From W3C Wiki

For groups with an established charter, regular weekly teleconference, membership rules, homepage, IRC channel, and issues list as well as documents etc., the midwest agenda pattern seems to work well:

  1. convene, take roll, review records and agenda
    • homepage of group that is convening
    • date and time of this meeting, in UTC, perhaps in a few local times
    • telephone number, access code
    • IRC channel, pointer to where log will be
    • today's scribe
    • known regrets (if membership rules are less clear, explicitly enumerating the expected attendees is useful)
    • chair (often obvious and can be left out)
    • PROPOSED: to approve last week's MeetingRecords, noting any ammendments
    • note date of next meeting; recruit scribe
    • note any actions that are complete and don't seem to merit discussion
    • note any actions to continue without discussion
    • comments on the agenda?
  2. issue: color of exterior paint
    • ACTION John Doe: evaluate impact of changing from green to blue
  3. ...

The agenda is proposed in a message 24hrs in advance and reviewed/negotiated during the meeting. Wiki:ThreeExamples: DAWG 30 Nov 2004, RDF Core 2003-09-19, and XML Core WG agendas by Paul Grosso from ~1999 (not public).

The agenda is flat (no item 2.1) because it's simple and it's what Zakim's agenda tracking supports.

Note that each action is consciuosly either scheduled for discussion under a substantive agendum or noted without discussion during review of the agenda. A "review of misc actions" item or a pair of items "note completed actions" and "note continued actions" separate from the "1. convene ..." item are very well, but those are one round-trip thru the audio channel, ala "the agenda notes several actions to continue without discussion; any comments?" and if anyone wants to discuss an action, the agenda is adjusted. We avoid BulkActionReview.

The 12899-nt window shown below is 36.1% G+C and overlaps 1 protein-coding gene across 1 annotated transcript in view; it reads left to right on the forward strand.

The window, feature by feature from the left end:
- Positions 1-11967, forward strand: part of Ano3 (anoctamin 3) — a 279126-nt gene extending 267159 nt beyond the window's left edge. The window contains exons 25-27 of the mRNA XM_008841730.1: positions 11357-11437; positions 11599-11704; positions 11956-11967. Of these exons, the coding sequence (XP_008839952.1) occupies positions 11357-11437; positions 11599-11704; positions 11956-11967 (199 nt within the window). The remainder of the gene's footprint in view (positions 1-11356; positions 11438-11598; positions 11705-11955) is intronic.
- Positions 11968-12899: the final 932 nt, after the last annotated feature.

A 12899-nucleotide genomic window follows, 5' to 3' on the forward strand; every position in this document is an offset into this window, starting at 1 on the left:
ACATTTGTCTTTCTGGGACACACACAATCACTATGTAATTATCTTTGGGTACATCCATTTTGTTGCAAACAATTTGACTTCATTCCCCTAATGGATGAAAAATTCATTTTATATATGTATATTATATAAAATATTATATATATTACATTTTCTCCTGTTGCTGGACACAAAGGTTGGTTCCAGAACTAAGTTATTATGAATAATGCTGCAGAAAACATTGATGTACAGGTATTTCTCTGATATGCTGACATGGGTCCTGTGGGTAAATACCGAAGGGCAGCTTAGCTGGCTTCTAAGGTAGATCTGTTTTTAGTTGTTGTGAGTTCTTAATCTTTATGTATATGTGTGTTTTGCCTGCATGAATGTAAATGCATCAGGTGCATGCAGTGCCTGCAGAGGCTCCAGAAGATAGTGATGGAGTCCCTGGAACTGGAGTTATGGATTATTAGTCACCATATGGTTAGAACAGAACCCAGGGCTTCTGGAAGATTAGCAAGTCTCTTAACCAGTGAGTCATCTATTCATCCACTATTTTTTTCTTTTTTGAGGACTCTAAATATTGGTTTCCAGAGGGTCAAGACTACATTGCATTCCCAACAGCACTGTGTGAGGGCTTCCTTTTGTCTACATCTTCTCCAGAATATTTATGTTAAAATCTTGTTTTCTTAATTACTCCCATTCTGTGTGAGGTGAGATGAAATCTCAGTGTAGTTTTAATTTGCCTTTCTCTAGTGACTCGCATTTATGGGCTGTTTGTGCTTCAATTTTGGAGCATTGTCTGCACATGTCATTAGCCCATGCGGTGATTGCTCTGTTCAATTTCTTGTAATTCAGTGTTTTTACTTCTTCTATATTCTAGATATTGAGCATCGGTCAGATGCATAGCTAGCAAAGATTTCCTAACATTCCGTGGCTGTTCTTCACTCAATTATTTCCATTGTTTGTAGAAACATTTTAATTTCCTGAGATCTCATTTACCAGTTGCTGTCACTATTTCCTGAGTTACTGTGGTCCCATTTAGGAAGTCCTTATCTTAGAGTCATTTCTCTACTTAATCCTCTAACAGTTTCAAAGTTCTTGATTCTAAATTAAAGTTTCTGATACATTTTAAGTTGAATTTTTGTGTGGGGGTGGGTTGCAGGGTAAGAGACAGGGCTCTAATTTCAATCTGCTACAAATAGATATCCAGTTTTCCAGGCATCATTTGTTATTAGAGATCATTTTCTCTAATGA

For MeetingRecords, we use an email thread, started within a day or 2 and culminating in a resolution at the following meeting. A scribe is recruited in advance of the meeting; it's efficient to do that the week before, when you're noting the date of the next meeting and double-checking that you have all the critical resources available. IRC is a handy supplement to the record. If you're using RRSAgent, you can compute the address of the log before the meeting and include that in the agenda. Very handy, espcially in case the scribe is late getting the edited minutes together.

ToDo: referring to people... surnames, abbreviations... the tracker IRC bot knows how to do it.

mtgppl.n3 -- formalizing "you can't assign an action to somebody who isn't here" with mtgppl.n3

DanConnolly has started automating this agenda style a bit; see the DAWG Makefile.